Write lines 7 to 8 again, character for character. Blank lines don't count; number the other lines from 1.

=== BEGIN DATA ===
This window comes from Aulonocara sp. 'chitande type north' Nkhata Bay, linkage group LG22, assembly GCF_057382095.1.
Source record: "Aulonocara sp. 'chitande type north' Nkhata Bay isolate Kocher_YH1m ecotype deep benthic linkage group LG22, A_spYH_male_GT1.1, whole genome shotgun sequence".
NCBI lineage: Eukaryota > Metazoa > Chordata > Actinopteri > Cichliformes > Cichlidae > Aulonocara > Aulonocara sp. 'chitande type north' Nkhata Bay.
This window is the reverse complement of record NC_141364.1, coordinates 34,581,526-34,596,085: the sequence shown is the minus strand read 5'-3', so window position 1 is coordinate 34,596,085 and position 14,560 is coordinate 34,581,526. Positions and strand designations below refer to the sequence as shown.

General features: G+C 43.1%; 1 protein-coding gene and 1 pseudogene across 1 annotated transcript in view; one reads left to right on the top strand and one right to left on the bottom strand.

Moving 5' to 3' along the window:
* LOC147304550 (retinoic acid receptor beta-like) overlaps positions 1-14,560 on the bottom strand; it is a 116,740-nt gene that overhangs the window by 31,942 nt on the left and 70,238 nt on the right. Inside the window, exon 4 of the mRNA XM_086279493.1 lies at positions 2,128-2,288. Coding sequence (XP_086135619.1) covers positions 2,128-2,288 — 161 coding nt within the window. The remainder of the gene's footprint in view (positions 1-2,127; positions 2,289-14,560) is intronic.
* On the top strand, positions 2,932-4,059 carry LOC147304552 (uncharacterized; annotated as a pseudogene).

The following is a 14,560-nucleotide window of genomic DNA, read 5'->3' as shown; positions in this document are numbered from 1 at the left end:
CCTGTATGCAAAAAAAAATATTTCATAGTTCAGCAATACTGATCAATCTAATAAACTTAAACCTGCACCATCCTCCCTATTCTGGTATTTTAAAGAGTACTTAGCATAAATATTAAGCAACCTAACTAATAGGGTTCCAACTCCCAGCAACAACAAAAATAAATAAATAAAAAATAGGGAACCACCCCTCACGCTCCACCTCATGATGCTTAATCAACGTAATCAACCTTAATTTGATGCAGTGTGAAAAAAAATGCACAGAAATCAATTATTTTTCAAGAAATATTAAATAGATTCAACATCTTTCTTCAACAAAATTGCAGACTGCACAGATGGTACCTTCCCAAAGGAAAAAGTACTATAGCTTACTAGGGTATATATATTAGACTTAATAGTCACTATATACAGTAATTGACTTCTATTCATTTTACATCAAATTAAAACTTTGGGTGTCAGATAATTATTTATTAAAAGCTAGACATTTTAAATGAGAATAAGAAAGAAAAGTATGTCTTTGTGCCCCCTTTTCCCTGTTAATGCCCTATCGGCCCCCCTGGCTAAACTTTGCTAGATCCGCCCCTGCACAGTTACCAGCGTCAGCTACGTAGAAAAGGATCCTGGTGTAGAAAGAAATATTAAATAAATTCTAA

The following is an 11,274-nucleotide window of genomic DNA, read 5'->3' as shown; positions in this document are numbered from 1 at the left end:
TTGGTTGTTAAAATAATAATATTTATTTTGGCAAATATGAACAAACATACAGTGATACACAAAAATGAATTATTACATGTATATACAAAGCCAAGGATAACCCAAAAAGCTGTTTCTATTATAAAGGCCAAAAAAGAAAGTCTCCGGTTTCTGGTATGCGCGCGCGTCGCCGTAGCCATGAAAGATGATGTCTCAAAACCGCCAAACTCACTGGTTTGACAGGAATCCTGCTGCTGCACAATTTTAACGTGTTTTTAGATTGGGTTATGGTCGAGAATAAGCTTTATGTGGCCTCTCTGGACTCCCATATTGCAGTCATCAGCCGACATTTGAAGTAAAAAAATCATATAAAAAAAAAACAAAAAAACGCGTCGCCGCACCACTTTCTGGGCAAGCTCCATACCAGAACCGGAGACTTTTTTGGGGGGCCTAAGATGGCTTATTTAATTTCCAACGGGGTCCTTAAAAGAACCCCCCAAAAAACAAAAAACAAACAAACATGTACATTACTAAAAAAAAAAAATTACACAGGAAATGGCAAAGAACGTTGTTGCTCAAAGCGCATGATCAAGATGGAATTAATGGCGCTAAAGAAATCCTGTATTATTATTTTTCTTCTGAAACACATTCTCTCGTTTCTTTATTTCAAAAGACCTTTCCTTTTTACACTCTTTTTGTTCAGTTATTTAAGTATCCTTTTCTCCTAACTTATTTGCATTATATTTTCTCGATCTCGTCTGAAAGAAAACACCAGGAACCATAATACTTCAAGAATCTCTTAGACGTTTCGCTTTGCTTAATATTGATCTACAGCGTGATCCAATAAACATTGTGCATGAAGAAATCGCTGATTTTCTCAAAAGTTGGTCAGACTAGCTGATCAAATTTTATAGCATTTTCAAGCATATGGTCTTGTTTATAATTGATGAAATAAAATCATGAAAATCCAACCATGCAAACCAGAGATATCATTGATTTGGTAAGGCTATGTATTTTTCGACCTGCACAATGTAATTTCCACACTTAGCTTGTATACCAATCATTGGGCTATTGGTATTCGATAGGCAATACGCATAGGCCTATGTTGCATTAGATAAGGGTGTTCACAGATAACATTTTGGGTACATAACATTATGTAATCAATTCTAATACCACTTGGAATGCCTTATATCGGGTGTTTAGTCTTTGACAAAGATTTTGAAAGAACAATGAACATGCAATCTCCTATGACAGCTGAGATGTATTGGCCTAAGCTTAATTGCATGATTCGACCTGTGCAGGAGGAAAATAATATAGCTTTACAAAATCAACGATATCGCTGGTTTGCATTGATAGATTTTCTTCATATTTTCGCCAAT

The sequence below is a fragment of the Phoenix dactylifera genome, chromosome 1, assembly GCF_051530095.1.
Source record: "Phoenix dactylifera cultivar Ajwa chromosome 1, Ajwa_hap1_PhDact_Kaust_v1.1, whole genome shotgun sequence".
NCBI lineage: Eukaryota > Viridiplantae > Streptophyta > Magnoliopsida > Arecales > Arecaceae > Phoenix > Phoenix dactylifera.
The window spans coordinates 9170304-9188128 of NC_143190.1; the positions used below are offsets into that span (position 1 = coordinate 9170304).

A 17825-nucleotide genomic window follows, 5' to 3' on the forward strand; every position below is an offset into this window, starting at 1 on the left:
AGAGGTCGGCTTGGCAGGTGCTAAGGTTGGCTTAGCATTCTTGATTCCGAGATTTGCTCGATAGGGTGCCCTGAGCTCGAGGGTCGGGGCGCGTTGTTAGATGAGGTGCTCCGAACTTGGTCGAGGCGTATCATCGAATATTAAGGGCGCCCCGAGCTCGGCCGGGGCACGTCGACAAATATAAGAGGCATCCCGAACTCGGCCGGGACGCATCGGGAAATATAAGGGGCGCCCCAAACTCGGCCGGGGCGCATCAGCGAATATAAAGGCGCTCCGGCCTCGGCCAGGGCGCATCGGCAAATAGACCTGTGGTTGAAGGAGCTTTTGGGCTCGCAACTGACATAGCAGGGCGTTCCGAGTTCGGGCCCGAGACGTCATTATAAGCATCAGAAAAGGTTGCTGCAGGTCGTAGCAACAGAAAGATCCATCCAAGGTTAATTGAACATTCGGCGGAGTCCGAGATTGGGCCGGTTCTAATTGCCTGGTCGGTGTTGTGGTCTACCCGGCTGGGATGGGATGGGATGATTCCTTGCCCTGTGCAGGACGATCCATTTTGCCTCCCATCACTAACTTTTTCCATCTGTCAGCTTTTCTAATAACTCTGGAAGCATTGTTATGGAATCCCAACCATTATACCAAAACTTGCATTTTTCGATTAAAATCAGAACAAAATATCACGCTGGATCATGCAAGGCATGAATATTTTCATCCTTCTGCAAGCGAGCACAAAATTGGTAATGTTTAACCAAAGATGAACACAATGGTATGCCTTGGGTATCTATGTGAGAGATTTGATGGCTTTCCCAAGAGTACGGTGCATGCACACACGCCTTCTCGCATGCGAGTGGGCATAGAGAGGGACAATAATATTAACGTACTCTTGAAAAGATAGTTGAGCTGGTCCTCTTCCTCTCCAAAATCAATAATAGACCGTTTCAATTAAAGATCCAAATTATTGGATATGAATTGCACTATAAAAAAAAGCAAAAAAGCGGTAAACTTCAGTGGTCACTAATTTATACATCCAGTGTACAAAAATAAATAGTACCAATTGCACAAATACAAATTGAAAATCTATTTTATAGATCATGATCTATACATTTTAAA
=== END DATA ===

* LOC147304550 (retinoic acid receptor beta-like) overlaps positions 1-14,560 on the bottom strand; it is a 116,740-nt gene that overhangs the window by 31,942 nt on the left and 70,238 nt on the right. Inside the window, exon 4 of the mRNA XM_086279493.1 lies at positions 2,128-2,288. Coding sequence (XP_086135619.1) covers positions 2,128-2,288 — 161 coding nt within the window. The remainder of the gene's footprint in view (positions 1-2,127; positions 2,289-14,560) is intronic.
* On the top strand, positions 2,932-4,059 carry LOC147304552 (uncharacterized; annotated as a pseudogene).